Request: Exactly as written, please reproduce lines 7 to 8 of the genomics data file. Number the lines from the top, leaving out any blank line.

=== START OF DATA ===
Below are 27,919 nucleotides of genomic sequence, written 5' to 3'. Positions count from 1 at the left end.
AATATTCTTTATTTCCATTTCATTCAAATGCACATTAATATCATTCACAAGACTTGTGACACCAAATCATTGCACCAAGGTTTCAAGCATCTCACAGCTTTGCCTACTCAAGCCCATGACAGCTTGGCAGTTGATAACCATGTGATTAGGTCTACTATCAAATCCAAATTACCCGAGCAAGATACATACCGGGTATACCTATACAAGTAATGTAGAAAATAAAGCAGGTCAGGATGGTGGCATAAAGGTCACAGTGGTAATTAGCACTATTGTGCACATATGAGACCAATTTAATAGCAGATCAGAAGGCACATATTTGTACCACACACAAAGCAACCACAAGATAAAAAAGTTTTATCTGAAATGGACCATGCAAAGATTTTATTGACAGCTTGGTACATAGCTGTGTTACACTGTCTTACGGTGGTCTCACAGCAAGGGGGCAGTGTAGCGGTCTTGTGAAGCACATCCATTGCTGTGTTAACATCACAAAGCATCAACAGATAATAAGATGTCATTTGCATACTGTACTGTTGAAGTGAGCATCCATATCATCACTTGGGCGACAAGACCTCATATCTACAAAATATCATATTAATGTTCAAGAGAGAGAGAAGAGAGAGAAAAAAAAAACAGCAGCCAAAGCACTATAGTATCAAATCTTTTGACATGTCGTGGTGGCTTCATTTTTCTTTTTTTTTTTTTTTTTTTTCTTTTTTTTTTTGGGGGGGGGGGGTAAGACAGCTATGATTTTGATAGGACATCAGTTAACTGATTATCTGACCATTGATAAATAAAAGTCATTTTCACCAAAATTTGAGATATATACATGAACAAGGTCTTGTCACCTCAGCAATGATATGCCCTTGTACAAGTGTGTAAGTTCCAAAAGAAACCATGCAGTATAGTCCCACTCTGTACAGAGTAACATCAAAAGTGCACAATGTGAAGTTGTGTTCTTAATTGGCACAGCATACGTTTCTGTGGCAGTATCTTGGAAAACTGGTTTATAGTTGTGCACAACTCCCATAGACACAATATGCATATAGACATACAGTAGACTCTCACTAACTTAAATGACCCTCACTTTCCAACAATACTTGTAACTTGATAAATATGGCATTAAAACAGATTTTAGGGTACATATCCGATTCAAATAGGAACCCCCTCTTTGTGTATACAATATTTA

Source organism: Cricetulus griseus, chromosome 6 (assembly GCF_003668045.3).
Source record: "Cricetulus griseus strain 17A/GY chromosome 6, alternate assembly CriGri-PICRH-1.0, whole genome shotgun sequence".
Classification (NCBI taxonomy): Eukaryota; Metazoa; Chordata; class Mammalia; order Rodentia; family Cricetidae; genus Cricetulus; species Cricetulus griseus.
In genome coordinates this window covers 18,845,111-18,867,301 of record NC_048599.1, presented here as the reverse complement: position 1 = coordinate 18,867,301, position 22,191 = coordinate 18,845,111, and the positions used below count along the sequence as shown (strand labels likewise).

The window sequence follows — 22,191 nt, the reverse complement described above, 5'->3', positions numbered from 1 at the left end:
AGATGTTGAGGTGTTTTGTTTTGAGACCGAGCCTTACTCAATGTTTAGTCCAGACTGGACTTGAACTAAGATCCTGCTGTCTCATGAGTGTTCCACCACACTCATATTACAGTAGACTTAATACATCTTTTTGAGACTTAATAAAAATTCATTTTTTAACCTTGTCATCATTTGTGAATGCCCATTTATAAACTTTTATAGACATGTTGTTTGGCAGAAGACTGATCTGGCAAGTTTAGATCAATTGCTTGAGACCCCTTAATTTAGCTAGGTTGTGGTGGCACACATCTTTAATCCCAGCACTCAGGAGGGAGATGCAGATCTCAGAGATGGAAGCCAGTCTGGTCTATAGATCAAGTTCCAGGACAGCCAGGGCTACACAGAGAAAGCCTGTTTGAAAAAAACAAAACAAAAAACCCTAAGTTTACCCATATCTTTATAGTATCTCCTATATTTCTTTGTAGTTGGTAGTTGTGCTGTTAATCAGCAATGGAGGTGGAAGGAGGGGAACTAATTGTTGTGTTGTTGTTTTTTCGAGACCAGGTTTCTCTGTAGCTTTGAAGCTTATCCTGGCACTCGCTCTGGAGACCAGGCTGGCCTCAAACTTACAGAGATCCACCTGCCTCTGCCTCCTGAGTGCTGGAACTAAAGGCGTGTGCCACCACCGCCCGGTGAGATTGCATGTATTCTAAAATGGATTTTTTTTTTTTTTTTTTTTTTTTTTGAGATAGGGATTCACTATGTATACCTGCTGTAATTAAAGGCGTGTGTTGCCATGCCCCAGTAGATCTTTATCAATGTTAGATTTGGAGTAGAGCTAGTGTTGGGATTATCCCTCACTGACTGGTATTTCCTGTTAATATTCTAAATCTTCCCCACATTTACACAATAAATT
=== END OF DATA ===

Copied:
The window sequence follows — 22,191 nt, the reverse complement described above, 5'->3', positions numbered from 1 at the left end:
AGATGTTGAGGTGTTTTGTTTTGAGACCGAGCCTTACTCAATGTTTAGTCCAGACTGGACTTGAACTAAGATCCTGCTGTCTCATGAGTGTTCCACCACACTCATATTACAGTAGACTTAATACATCTTTTTGAGACTTAATAAAAATTCATTTTTTAACCTTGTCATCATTTGTGAATGCCCATTTATAAACTTTTATAGACATGTTGTTTGGCAGAAGACTGATCTGGCAAGTTTAGATCAATTGCTTGAGACCCCTTAATTTAGCTAGGTTGTGGTGGCACACATCTTTAATCCCAGCACTCAGGAGGGAGATGCAGATCTCAGAGATGGAAGCCAGTCTGGTCTATAGATCAAGTTCCAGGACAGCCAGGGCTACACAGAGAAAGCCTGTTTGAAAAAAACAAAACAAAAAACCCTAAGTTTACCCATATCTTTATAGTATCTCCTATATTTCTTTGTAGTTGGTAGTTGTGCTGTTAATCAGCAATGGAGGTGGAAGGAGGGGAACTAATTGTTGTGTTGTTGTTTTTTCGAGACCAGGTTTCTCTGTAGCTTTGAAGCTTATCCTGGCACTCGCTCTGGAGACCAGGCTGGCCTCAAACTTACAGAGATCCACCTGCCTCTGCCTCCTGAGTGCTGGAACTAAAGGCGTGTGCCACCACCGCCCGGTGAGATTGCATGTATTCTAAAATGGATTTTTTTTTTTTTTTTTTTTTTTTTTGAGATAGGGATTCACTATGTATACCTGCTGTAATTAAAGGCGTGTGTTGCCATGCCCCAGTAGATCTTTATCAATGTTAGATTTGGAGTAGAGCTAGTGTTGGGATTATCCCTCACTGACTGGTATTTCCTGTTAATATTCTAAATCTTCCCCACATTTACACAATAAATT